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What is Positive Airway Pressure, PAP? 

Positive Airway Pressure is a stream of room air that one breathes in, while asleep, and wearing a mask. People who need PAP therapy, require extra assistance to help them breathe at night. The pap device acts as a stint to keep the airway open; which prevents the upper airway from collapsing.

A person with mild, moderate or severe obstructive sleep apnea, central sleep apnea and/or mixed apnea to be ordered a pap device. Over 17 million people use PAP devices, but only 40% of the people use them as they should, and that's one of the reasons why Rested Care Management was created.


Auto-adjusting Positive Airway Pressure (AutoPAP),

automatically adjusts the pressure that is set by the provider to allow a much wider range to eliminate the sleep apnea events that are occurring.

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Continuous Positive Airway Pressure (CPAP),

is the most commonly used. It delivers the same pressure for inhalation and exhalation and the provider will set a specific pressure within the ranges that is needed.  This device is used to control obstructive sleep apneas.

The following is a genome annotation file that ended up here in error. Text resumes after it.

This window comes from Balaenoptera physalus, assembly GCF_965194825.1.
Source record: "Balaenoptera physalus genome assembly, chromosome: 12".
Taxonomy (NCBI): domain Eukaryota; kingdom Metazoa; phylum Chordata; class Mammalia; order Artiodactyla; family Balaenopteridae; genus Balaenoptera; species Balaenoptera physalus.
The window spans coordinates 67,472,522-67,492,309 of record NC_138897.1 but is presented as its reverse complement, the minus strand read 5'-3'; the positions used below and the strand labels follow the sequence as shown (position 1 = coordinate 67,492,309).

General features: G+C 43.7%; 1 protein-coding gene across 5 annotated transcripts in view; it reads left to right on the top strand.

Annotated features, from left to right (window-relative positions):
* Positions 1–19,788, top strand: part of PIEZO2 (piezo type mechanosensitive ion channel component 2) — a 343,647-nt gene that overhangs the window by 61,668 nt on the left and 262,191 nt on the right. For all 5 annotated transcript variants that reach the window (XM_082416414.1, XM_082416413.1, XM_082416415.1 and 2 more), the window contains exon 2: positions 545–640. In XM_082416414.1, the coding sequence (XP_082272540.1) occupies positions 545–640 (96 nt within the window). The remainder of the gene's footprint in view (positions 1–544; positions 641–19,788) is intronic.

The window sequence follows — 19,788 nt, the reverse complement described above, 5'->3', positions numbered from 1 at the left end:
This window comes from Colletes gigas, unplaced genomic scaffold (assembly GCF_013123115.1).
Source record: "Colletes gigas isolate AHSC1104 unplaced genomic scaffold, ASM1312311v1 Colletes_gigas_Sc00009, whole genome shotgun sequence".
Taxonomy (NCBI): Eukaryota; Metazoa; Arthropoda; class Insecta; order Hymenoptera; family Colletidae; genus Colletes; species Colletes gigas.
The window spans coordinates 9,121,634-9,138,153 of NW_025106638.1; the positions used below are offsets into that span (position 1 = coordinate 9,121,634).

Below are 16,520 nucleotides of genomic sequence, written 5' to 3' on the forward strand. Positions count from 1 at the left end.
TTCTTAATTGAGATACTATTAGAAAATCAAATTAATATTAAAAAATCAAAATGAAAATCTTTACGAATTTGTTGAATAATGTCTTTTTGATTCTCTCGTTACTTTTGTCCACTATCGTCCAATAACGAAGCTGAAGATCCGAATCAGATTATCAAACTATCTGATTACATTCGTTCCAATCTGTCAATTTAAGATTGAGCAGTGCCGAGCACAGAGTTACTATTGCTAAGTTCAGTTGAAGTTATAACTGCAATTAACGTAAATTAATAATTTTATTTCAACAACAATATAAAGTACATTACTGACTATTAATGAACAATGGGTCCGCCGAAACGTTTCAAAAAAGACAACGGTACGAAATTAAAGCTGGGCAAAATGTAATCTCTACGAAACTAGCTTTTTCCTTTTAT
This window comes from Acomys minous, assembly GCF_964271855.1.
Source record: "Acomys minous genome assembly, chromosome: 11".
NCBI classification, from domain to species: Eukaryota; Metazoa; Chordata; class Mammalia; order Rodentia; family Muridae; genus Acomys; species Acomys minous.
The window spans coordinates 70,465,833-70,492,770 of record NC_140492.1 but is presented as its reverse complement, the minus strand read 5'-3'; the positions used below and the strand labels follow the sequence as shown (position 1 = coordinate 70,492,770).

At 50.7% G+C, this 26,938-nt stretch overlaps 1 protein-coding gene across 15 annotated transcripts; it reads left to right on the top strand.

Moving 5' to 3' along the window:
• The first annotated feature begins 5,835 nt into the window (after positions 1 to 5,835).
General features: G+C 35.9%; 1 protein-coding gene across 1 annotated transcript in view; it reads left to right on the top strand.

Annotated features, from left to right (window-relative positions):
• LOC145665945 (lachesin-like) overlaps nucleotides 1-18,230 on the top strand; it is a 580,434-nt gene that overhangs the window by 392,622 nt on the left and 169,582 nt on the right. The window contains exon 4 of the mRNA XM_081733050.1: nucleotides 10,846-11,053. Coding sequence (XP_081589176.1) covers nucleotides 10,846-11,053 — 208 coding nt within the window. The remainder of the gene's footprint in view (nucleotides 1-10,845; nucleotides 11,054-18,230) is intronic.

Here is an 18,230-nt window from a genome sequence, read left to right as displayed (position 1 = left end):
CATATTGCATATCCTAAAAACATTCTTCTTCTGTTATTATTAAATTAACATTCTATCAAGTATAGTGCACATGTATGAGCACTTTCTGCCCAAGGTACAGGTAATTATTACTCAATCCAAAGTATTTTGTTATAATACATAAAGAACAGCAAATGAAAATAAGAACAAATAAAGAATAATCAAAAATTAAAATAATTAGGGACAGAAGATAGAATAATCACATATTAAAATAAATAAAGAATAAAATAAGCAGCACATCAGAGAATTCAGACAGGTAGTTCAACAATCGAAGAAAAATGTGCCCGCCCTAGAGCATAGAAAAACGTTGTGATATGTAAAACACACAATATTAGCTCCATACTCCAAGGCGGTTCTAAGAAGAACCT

Bilevel Positive Airway Pressure (BiPAP)

delivers two (bi) pressures; inhalation and exhalation. The inhalation pressure is higher than the exhalation to ensure that the airflow pressure can be maintained. A person may need a BiPAP device because the pressure needed for CPAP was too high, there was a difficult time tolerating CPAP or the CPAP machine can not eliminate or decrease a particular type of sleep apnea. There is also an Auto-adjusting BiPAP that will automatically adjust both streams of air pressure to eliminate the sleep apnea events.



is a BiPAP machine but it has a backup rate. The AutoSV stands for Adaptive Servo Ventilation. It is a non-invasive ventilatory treatment option that was created for people who have obstructive sleep apnea and central and/or mixed sleep apnea. The pressure is not fixed but it auto adjusts to the person's breathing allowing for more comfortability.

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**To obtain one of the devices, you must be evaluated for sleep apnea by a sleep provider and a prescription must be written. If you or your partner are currently on pap treatment and have concerns, please see your sleep provider.**

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